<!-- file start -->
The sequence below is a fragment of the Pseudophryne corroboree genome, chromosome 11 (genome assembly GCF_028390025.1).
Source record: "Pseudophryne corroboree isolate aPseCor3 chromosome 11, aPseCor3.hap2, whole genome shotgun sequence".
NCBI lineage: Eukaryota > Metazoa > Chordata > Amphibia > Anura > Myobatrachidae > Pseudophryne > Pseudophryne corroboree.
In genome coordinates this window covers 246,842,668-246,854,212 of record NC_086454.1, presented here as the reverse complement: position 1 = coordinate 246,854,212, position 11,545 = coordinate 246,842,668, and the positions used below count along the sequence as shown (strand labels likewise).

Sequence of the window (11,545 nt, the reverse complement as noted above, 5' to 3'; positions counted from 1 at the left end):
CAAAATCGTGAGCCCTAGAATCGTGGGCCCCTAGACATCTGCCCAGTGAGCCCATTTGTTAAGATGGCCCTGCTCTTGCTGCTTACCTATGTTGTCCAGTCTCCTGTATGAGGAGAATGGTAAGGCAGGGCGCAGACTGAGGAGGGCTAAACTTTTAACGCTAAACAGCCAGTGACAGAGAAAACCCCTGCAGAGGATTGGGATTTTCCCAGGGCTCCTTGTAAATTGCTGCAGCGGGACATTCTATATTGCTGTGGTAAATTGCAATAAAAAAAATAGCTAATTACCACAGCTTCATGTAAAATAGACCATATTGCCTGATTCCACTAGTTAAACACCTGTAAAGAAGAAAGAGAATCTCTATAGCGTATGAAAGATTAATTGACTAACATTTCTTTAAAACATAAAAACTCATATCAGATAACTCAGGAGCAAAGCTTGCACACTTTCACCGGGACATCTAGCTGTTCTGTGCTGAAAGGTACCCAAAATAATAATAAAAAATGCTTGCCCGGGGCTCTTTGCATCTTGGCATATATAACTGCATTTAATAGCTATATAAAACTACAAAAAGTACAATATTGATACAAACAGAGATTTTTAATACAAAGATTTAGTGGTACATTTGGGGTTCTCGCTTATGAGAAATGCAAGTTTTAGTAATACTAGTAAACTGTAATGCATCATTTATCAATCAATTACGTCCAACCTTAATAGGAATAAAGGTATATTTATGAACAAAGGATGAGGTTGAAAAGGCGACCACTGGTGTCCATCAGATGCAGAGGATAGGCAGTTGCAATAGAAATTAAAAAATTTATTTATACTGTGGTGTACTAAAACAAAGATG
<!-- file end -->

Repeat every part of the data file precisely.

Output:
The sequence below is a fragment of the Pseudophryne corroboree genome, chromosome 11 (genome assembly GCF_028390025.1).
Source record: "Pseudophryne corroboree isolate aPseCor3 chromosome 11, aPseCor3.hap2, whole genome shotgun sequence".
NCBI lineage: Eukaryota > Metazoa > Chordata > Amphibia > Anura > Myobatrachidae > Pseudophryne > Pseudophryne corroboree.
In genome coordinates this window covers 246,842,668-246,854,212 of record NC_086454.1, presented here as the reverse complement: position 1 = coordinate 246,854,212, position 11,545 = coordinate 246,842,668, and the positions used below count along the sequence as shown (strand labels likewise).

Sequence of the window (11,545 nt, the reverse complement as noted above, 5' to 3'; positions counted from 1 at the left end):
CAAAATCGTGAGCCCTAGAATCGTGGGCCCCTAGACATCTGCCCAGTGAGCCCATTTGTTAAGATGGCCCTGCTCTTGCTGCTTACCTATGTTGTCCAGTCTCCTGTATGAGGAGAATGGTAAGGCAGGGCGCAGACTGAGGAGGGCTAAACTTTTAACGCTAAACAGCCAGTGACAGAGAAAACCCCTGCAGAGGATTGGGATTTTCCCAGGGCTCCTTGTAAATTGCTGCAGCGGGACATTCTATATTGCTGTGGTAAATTGCAATAAAAAAAATAGCTAATTACCACAGCTTCATGTAAAATAGACCATATTGCCTGATTCCACTAGTTAAACACCTGTAAAGAAGAAAGAGAATCTCTATAGCGTATGAAAGATTAATTGACTAACATTTCTTTAAAACATAAAAACTCATATCAGATAACTCAGGAGCAAAGCTTGCACACTTTCACCGGGACATCTAGCTGTTCTGTGCTGAAAGGTACCCAAAATAATAATAAAAAATGCTTGCCCGGGGCTCTTTGCATCTTGGCATATATAACTGCATTTAATAGCTATATAAAACTACAAAAAGTACAATATTGATACAAACAGAGATTTTTAATACAAAGATTTAGTGGTACATTTGGGGTTCTCGCTTATGAGAAATGCAAGTTTTAGTAATACTAGTAAACTGTAATGCATCATTTATCAATCAATTACGTCCAACCTTAATAGGAATAAAGGTATATTTATGAACAAAGGATGAGGTTGAAAAGGCGACCACTGGTGTCCATCAGATGCAGAGGATAGGCAGTTGCAATAGAAATTAAAAAATTTATTTATACTGTGGTGTACTAAAACAAAGATG